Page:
Payments aren't a problem. They're a business function. So having a payments team is the business version of tech's proclivity to have an iPad team. It's the default position -- specialization -- masquerading as business alignment.

Enter your second missing piece: your customer context. How are you trying to delight the customer? How do you plan to leapfrog your competitors around that business function?

This is how to use innovation as the center of organizational transformation. Name the problem, and make that problem the name of the team.

Strike fear in the hearts of all those managers who are "here but retired," because this name game makes the team's success criteria incredibly obvious. Built into this model is the anti-empire-builder's credo: Make yourself and your team redundant, and quickly.

Think about it. If your team (or team name) is around long, that's either a reflection of failure or that the problem was too broadly defined.

Anger management
Organizing by function is as fundamentally flawed as it is pervasive across business and technology. Tech might have different words for "channel" (i.e., stack or architecture) than lines of business, but ultimately we're all making variations of the same mistakes. On one side of the fence sit Banking Center and ATM executives and on the other, Infrastructure and App Dev executives.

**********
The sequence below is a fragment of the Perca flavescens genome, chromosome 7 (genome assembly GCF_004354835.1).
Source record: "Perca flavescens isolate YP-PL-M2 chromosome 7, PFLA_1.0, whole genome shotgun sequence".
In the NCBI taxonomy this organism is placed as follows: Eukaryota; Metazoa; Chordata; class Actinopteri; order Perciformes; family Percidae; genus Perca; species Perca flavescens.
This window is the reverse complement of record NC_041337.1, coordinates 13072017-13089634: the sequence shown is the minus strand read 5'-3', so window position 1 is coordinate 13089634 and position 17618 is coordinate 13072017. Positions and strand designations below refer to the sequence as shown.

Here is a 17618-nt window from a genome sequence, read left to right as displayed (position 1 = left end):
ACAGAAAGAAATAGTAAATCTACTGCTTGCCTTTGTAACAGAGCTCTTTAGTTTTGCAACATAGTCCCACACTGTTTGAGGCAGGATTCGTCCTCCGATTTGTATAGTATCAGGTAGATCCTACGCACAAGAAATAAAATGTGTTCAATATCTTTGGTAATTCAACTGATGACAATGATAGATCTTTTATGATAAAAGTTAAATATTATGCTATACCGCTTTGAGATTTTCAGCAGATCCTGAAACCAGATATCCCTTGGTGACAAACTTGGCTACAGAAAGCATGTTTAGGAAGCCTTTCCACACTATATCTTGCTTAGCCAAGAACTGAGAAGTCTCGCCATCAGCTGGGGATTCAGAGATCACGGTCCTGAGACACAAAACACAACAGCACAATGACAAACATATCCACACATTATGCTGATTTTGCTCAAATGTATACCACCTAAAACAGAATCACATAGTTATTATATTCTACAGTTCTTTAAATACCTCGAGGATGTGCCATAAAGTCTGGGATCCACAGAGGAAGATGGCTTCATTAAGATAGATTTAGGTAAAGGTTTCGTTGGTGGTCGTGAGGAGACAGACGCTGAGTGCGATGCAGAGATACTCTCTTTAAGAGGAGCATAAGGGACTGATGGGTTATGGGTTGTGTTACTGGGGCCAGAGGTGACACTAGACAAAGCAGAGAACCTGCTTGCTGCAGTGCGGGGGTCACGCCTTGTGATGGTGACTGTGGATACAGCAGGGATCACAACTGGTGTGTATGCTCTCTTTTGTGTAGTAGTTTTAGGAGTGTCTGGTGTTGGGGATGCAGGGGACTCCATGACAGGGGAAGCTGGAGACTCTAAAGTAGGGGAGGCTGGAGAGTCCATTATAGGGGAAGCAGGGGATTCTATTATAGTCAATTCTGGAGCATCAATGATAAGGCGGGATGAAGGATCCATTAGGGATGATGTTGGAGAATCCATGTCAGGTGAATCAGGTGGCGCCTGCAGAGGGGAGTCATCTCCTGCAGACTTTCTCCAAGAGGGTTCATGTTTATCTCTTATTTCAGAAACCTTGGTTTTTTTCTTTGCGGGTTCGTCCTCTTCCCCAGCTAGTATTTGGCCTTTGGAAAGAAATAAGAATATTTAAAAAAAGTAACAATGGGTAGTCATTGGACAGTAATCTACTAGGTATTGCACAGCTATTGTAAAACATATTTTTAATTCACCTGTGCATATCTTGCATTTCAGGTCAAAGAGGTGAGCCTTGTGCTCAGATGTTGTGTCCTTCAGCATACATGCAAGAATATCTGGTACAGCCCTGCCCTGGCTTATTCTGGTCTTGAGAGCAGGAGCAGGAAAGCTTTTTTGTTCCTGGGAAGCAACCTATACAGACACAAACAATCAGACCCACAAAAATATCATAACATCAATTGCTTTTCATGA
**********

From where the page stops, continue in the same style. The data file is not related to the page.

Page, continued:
The odd part is that both sides understand the value of the end-to-end view and both sides understand the constraints of silos. So awareness isn't enough.

If we're to maximize value -- the center of the Venn -- we need to engineer intentional overlaps. Yes, engineer them. Not a verb that gets used often enough by the C-levels.

And therein lies the final lesson of DevOps: Just as it has proved that operations is engineering, it could radically transform the discipline of management.

We need to challenge ourselves when we thoughtlessly make the easy, default choices and organize teams as we always have: around functional groupings. That's as effective as going to the same bar every night and complaining about your dating pool.

We need to rethink roles. We need to turn incentive structures on their heads. And we need to evaluate alternative models across the biz-tech divide and across industries.

And if all that doesn't work, well, we can always get back to giving our customers cappuccinos and neck rubs.

You can use distributed databases without putting your company's crown jewels at risk. Here's how. Also in the Data Scatter issue of InformationWeek: A wild-card team member with a different skill set can help provide an outside perspective that might turn big data into business innovation. (Free registration required.)